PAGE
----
Inge Genee inge.genee at ULETH.CA
Sun Mar 7 08:05:21 UTC 1999

Sally Thomason wrote:
> About the hypothesis that Michif is a French-based creole: this
> is a recurring suggestion, but it really doesn't fit either the
> linguistic or the social facts of Michif development and current
> state.  Creoles, in all cases, show the effects of imperfect
> learning, usually of a European colonizer's language; in almost
> all creoles the vocabulary comes overwhelmingly from a single
> language (namely, the colonial power's language).  But the
> grammar, notoriously, doesn't come from that language or from any
> other single language. True, there are a few creoles, like
> Berbice Dutch, that derive a significant portion of their grammar
> from a single substrate language, and a few, like Reunionese,
> that derive a significant portion of their grammar from the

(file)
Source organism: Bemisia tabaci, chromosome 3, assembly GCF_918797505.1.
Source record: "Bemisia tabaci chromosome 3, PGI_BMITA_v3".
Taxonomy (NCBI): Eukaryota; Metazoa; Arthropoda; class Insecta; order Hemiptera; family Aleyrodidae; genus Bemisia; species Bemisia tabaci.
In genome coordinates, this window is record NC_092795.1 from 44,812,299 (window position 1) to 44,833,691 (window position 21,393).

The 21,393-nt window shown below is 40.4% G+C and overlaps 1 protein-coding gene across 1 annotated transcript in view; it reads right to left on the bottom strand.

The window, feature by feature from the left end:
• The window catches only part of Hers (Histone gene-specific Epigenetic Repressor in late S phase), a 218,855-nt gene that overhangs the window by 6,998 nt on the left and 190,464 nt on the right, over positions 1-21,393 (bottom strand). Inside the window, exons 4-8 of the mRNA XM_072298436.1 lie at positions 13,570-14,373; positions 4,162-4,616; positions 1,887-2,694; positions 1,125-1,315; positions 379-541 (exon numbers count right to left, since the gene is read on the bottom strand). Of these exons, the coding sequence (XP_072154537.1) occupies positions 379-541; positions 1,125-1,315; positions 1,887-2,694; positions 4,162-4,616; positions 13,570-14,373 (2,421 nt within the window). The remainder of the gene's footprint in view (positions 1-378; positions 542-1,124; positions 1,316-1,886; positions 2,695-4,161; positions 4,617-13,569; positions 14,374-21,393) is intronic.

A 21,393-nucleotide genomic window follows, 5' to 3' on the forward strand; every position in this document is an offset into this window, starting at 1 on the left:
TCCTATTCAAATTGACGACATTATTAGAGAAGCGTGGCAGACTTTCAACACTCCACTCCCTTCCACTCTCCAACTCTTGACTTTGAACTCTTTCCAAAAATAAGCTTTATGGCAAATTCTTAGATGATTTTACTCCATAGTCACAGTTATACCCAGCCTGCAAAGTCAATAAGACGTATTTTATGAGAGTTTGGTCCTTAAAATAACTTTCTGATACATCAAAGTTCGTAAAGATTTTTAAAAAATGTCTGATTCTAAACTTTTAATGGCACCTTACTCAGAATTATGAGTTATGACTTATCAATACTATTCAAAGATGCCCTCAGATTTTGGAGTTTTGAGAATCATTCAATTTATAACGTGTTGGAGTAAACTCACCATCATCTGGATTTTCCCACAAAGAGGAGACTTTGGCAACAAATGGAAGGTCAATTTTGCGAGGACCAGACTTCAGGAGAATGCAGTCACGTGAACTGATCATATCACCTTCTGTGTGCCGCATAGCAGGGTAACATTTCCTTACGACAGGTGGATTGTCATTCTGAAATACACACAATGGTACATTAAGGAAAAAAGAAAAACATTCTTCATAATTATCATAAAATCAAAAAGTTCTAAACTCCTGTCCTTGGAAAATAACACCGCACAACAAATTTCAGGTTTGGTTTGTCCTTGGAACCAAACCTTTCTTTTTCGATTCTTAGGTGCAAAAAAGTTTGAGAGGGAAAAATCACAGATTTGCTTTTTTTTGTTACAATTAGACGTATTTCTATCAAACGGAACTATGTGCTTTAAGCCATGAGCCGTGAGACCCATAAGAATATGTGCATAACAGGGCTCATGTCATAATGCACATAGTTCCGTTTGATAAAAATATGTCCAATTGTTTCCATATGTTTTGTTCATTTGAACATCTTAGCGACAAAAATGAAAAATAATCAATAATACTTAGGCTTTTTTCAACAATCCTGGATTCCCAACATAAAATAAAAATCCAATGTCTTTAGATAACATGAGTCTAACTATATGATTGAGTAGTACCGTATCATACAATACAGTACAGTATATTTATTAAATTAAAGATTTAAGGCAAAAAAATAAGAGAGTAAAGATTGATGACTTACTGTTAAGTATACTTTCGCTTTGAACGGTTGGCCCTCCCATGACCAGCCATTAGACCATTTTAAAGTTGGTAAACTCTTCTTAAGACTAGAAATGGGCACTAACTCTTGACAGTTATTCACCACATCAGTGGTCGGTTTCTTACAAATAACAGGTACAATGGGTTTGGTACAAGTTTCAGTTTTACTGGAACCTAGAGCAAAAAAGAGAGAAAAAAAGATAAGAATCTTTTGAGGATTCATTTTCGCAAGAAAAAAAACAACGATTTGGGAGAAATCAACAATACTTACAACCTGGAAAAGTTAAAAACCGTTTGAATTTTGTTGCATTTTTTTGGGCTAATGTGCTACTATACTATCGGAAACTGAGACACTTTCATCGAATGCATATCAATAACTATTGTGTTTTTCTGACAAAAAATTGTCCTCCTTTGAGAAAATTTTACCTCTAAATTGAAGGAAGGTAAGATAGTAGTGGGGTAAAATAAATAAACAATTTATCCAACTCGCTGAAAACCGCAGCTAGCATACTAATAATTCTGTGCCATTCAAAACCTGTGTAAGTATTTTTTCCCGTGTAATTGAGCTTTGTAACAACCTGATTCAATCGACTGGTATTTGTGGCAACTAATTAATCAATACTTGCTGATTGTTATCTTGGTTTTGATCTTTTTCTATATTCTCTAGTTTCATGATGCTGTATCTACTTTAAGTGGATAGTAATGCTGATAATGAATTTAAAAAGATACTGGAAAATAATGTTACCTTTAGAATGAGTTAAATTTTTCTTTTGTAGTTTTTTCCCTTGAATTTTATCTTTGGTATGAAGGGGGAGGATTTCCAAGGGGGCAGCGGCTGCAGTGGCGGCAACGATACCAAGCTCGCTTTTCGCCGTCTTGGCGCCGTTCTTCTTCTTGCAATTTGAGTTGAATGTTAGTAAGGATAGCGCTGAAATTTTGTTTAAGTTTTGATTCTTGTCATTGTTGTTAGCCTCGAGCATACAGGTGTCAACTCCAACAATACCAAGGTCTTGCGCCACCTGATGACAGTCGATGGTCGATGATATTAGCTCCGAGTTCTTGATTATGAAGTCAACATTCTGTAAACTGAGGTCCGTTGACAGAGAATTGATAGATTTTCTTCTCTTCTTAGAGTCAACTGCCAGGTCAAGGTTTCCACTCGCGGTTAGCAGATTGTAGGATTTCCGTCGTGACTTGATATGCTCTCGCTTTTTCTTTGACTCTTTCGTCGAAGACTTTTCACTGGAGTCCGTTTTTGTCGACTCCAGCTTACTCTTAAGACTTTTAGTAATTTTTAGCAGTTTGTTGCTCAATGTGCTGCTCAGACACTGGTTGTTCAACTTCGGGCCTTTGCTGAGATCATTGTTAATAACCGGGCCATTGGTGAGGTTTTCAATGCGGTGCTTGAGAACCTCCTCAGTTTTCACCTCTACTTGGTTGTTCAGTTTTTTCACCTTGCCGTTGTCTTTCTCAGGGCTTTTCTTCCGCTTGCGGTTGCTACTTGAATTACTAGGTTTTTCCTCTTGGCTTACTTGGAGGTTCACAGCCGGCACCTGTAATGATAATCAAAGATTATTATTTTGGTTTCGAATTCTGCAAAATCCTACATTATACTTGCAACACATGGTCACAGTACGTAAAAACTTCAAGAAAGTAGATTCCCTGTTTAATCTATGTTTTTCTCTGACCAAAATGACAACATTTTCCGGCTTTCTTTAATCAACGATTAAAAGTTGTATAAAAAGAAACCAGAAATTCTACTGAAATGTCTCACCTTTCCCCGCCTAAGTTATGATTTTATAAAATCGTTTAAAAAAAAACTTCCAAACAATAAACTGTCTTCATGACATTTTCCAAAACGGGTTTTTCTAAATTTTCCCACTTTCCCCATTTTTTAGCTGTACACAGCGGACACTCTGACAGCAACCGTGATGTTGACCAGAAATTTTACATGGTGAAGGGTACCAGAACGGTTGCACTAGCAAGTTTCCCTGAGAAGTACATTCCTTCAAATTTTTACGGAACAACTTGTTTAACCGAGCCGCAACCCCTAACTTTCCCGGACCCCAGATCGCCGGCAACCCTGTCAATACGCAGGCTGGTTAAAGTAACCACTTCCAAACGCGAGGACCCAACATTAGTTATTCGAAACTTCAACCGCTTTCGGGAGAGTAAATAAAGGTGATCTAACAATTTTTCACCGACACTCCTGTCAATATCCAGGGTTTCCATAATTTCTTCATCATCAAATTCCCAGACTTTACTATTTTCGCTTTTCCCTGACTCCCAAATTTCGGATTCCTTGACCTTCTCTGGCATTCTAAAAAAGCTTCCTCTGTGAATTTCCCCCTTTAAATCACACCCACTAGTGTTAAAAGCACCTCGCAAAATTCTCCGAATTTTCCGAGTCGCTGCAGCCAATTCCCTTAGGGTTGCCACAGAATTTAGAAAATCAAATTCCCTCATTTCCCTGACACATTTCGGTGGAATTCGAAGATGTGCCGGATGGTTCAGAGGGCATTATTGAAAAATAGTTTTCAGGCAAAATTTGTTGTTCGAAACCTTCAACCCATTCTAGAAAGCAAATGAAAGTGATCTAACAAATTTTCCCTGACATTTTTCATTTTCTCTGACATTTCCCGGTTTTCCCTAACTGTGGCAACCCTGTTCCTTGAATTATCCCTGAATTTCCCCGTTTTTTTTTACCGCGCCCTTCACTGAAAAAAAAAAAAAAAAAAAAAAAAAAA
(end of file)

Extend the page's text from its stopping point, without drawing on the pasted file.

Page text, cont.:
> colonial language.  But even in those cases quite a bit of the
> grammar can't be traced to any single language.
> Michif contrasts very sharply with this situation: both grammatical
> components, the French and the Cree parts, can be traced directly
> to French and Cree, respectively, with very little distortion of
> any kind.  The lexicon is also split half-and-half (roughly).  The
> language *had* to have been created by fluent bilinguals; there
> is no other way to account for the intact French and Cree grammar
> in the noun phrases and verb phrases, respectively.  But creoles,
> notoriously, are not created by fluent bilinguals.
> Languages like Michif and creoles do share one important feature:
> they are all mixed languages, not the result of ordinary gradual
> language change but of (relatively abrupt) creation.  They don't
> fit into a traditional family tree of language relationship.  But
> they arose through quite different sorts of linguistic processes.
>    -- Sally Thomason

I think it has been mentioned before, but the nature of Michif is
explored and explained in great and lucid detail in Peter Bakker's book
_A language of our own_, recently published by Oxford University Press.
Although this was written by a linguist for linguists, it is eminently
readable and contains a great deal of interesting historical detail.

Inge Genee

More information about the Chinook mailing list